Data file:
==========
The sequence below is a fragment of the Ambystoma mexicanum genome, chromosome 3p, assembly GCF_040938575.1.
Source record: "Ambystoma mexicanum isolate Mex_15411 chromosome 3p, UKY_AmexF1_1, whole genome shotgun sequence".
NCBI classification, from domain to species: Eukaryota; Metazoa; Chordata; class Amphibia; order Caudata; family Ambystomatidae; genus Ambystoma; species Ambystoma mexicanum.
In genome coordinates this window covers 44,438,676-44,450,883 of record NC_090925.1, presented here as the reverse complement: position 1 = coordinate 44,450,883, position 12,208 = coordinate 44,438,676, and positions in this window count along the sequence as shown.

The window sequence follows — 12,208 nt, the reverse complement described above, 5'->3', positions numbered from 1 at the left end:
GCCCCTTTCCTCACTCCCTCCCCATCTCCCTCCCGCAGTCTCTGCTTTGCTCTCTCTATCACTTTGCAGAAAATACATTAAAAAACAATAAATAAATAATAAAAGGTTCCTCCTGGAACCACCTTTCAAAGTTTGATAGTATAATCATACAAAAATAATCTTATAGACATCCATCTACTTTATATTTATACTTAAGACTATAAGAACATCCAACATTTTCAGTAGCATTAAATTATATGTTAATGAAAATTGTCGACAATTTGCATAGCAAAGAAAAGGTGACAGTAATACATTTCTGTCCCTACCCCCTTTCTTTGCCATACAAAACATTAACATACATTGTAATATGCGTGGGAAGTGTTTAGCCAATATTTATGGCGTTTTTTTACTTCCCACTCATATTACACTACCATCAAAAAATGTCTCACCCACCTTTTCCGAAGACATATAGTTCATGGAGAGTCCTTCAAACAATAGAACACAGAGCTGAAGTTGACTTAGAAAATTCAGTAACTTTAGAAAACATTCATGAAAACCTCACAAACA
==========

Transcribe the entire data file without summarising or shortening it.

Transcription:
The sequence below is a fragment of the Ambystoma mexicanum genome, chromosome 3p, assembly GCF_040938575.1.
Source record: "Ambystoma mexicanum isolate Mex_15411 chromosome 3p, UKY_AmexF1_1, whole genome shotgun sequence".
NCBI classification, from domain to species: Eukaryota; Metazoa; Chordata; class Amphibia; order Caudata; family Ambystomatidae; genus Ambystoma; species Ambystoma mexicanum.
In genome coordinates this window covers 44,438,676-44,450,883 of record NC_090925.1, presented here as the reverse complement: position 1 = coordinate 44,450,883, position 12,208 = coordinate 44,438,676, and positions in this window count along the sequence as shown.

The window sequence follows — 12,208 nt, the reverse complement described above, 5'->3', positions numbered from 1 at the left end:
GCCCCTTTCCTCACTCCCTCCCCATCTCCCTCCCGCAGTCTCTGCTTTGCTCTCTCTATCACTTTGCAGAAAATACATTAAAAAACAATAAATAAATAATAAAAGGTTCCTCCTGGAACCACCTTTCAAAGTTTGATAGTATAATCATACAAAAATAATCTTATAGACATCCATCTACTTTATATTTATACTTAAGACTATAAGAACATCCAACATTTTCAGTAGCATTAAATTATATGTTAATGAAAATTGTCGACAATTTGCATAGCAAAGAAAAGGTGACAGTAATACATTTCTGTCCCTACCCCCTTTCTTTGCCATACAAAACATTAACATACATTGTAATATGCGTGGGAAGTGTTTAGCCAATATTTATGGCGTTTTTTTACTTCCCACTCATATTACACTACCATCAAAAAATGTCTCACCCACCTTTTCCGAAGACATATAGTTCATGGAGAGTCCTTCAAACAATAGAACACAGAGCTGAAGTTGACTTAGAAAATTCAGTAACTTTAGAAAACATTCATGAAAACCTCACAAACA